Monica Hewitt is an accomplished chef with an extensive background in setting up kitchens around the world. From selecting kitchenware and kitchen utensils to menu planning, Monica has been responsible for establishing complete restaurants from the ground up. As the Kitchen and Cooking Expert at Homesthetics, Monica is in charge of reviewing and curating all cooking and kitchen-related content on the platform. In her free time, Monica is a good sport, enjoying critiquing our homemade meals around the clock and telling us what could have been improved in sandwiches.
A cast iron frying pan is usually called a skillet, while nonstick ones are simply called frying pans.
A pan is a type of metal cookware with a long handle used to cook food conveniently. A frying pan’s specifically designed with a flat bottom, wide base, and rounded flared sides.
Frying pans are shallower and thinner because frying requires faster heating.
These frying pans have a non-stick chemical coating that prevents food from sticking to the bottom when cooking or frying.
A nonstick pan is more affordable, easy to clean, and convenient to cook with. It’s particularly useful for sautéing more delicate food like eggs, vegetables, and fish.
What I like
Does not easily scratch
Thinner, shallower, and more lightweight
Requires less oil
What I Don’t Like
Can easily burn food
Usually not oven-safe
Needs more attention
A cast iron pan and a carbon steel pan are called skillets.
A skillet is usually made of iron, alloyed with a small amount of carbon for hardening. It is a pan designed with a flat base, sloped or slanted sides, and a handle.
A cast iron skillet is deeper, much like a sauté pan. Its sloped sides help redistribute the food. Although skillets take longer to get hot, they retain heat for longer.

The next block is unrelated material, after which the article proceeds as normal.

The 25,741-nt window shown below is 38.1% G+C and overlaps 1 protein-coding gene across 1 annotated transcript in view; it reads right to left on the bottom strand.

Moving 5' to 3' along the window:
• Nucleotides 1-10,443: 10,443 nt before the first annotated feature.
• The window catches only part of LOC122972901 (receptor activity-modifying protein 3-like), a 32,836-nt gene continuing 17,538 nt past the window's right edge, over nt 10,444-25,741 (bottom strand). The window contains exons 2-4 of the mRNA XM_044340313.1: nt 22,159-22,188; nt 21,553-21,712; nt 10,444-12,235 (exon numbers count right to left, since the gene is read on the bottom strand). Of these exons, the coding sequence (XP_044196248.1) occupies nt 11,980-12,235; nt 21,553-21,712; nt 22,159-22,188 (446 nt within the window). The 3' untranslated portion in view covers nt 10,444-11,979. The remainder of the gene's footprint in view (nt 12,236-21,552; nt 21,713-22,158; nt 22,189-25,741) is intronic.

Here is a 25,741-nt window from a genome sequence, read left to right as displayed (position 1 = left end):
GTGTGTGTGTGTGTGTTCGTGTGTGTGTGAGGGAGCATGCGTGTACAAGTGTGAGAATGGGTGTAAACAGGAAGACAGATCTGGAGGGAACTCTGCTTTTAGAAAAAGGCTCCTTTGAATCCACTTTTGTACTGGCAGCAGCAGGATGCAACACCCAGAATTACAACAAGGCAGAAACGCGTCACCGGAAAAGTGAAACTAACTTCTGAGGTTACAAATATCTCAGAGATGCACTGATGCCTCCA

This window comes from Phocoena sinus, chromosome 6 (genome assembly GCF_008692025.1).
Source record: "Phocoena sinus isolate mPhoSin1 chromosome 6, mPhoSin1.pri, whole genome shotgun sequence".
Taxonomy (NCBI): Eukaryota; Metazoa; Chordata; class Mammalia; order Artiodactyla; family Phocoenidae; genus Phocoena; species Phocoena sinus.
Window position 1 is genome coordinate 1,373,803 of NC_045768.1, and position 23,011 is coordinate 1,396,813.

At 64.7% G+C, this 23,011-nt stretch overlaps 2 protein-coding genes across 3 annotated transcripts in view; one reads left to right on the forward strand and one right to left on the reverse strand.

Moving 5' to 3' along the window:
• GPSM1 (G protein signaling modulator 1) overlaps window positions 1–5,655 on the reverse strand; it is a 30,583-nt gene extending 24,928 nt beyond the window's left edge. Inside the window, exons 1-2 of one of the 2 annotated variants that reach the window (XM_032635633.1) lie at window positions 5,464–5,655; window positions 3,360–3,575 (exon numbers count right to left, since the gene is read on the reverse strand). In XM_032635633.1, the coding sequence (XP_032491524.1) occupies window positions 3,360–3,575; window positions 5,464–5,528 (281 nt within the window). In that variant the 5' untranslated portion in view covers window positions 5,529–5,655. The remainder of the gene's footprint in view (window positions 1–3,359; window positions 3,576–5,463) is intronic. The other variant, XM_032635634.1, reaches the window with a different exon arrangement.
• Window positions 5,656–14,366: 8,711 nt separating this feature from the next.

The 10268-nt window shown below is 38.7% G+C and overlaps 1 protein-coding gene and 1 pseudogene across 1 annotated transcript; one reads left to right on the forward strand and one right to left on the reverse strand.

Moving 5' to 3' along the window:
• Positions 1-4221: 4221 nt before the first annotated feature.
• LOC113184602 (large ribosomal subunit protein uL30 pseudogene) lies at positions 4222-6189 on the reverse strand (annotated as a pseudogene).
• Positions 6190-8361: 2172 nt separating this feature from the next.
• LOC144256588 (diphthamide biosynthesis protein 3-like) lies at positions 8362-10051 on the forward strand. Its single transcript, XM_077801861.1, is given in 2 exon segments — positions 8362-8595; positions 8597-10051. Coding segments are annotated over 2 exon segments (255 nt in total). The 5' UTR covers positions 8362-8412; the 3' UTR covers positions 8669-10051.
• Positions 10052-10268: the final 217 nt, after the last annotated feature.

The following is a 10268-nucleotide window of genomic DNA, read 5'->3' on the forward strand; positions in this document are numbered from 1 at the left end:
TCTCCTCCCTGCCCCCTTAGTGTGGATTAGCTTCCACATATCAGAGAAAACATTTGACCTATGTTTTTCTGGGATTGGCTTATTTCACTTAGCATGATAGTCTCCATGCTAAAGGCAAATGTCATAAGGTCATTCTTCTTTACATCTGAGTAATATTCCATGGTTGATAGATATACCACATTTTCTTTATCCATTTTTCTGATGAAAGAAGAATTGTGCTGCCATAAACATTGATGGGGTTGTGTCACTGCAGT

This quality makes them a good tool for searing a steak or cooking meat at high heat. They’re ideal for stir-frying and fast-cooking dishes that need constant stirring or moving around the cooking surface.
Most skillets also come with a lid. They’re put to good use for braising, which is the combination of pan-searing and slow-cooking in a sauce until the whole dish is tender.
You might also want to consider a broiler pan for your kitchen.
Here are the 3 common types of skillets according to their material:
Cast Iron Skillets
This is perhaps the most popular type of skillet. They’re durable and long-lasting.
A cast iron skillet, however, requires seasoning to prevent food from sticking.
Aluminum skillets are perfect for cooking low-heat quick foods like bacon and eggs.
An aluminum skillet lasts longer when they’re given a non-stick or ceramic coating. However, they’re not suitable for extreme heat cooking since the coating can create hot spots.
They’re not meant to be used in a dishwasher either, as dishwashers can damage their coating in the long run.
Stainless Steel Skillets
Stainless steel pans are popular among professional chefs. They are easy to clean and very durable. Plus, they can stand extreme temperatures, depending on their steel grade.
If you’re considering the culinary arts as a career or are a hero in the kitchen, you better get a stainless steel skillet!
What I like
Great heat retention
Comes with a lid
Thicker and deeper
Non-toxic and non-stick
Durable and long-lasting
What I Don’t Like
The handle can heat up fast
Some don’t have a non-stick coating
Cast iron requires more maintenance
Frying Pans vs Skillets (Cast Iron) : Head-to-Head Comparison
When it comes to frying pans vs skillets, there’s not much to argue. The only real difference is that skillets are not shallow. They’re usually deeper than frying pans by about 2 inches and come with lids.
French skillets are even often mistaken as frying pans because they look very similar. But these skillets just happen to be a little more spacious and have higher sides.